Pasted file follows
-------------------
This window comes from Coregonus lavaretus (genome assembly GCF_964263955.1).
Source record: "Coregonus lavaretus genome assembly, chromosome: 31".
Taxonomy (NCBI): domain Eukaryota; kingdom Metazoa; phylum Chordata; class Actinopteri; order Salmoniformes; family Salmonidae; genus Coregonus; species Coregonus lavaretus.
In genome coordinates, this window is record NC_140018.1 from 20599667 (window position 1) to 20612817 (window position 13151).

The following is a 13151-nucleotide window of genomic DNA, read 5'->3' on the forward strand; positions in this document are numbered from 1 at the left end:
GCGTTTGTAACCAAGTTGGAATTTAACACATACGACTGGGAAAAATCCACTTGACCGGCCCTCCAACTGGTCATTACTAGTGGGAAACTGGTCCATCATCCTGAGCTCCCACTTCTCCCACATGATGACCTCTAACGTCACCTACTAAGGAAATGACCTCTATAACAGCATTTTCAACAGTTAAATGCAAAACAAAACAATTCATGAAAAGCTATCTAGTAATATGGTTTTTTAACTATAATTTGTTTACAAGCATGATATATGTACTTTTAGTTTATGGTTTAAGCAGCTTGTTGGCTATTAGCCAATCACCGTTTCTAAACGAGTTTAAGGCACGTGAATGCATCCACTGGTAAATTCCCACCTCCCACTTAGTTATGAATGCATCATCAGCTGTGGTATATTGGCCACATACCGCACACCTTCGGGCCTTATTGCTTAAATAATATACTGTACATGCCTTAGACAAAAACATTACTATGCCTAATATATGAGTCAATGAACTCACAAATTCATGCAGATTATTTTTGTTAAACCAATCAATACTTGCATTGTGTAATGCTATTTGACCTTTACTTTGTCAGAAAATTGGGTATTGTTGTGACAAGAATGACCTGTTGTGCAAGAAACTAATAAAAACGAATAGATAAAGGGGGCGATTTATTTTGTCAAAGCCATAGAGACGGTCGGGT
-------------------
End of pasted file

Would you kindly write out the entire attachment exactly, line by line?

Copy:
This window comes from Coregonus lavaretus (genome assembly GCF_964263955.1).
Source record: "Coregonus lavaretus genome assembly, chromosome: 31".
Taxonomy (NCBI): domain Eukaryota; kingdom Metazoa; phylum Chordata; class Actinopteri; order Salmoniformes; family Salmonidae; genus Coregonus; species Coregonus lavaretus.
In genome coordinates, this window is record NC_140018.1 from 20599667 (window position 1) to 20612817 (window position 13151).

The following is a 13151-nucleotide window of genomic DNA, read 5'->3' on the forward strand; positions in this document are numbered from 1 at the left end:
GCGTTTGTAACCAAGTTGGAATTTAACACATACGACTGGGAAAAATCCACTTGACCGGCCCTCCAACTGGTCATTACTAGTGGGAAACTGGTCCATCATCCTGAGCTCCCACTTCTCCCACATGATGACCTCTAACGTCACCTACTAAGGAAATGACCTCTATAACAGCATTTTCAACAGTTAAATGCAAAACAAAACAATTCATGAAAAGCTATCTAGTAATATGGTTTTTTAACTATAATTTGTTTACAAGCATGATATATGTACTTTTAGTTTATGGTTTAAGCAGCTTGTTGGCTATTAGCCAATCACCGTTTCTAAACGAGTTTAAGGCACGTGAATGCATCCACTGGTAAATTCCCACCTCCCACTTAGTTATGAATGCATCATCAGCTGTGGTATATTGGCCACATACCGCACACCTTCGGGCCTTATTGCTTAAATAATATACTGTACATGCCTTAGACAAAAACATTACTATGCCTAATATATGAGTCAATGAACTCACAAATTCATGCAGATTATTTTTGTTAAACCAATCAATACTTGCATTGTGTAATGCTATTTGACCTTTACTTTGTCAGAAAATTGGGTATTGTTGTGACAAGAATGACCTGTTGTGCAAGAAACTAATAAAAACGAATAGATAAAGGGGGCGATTTATTTTGTCAAAGCCATAGAGACGGTCGGGT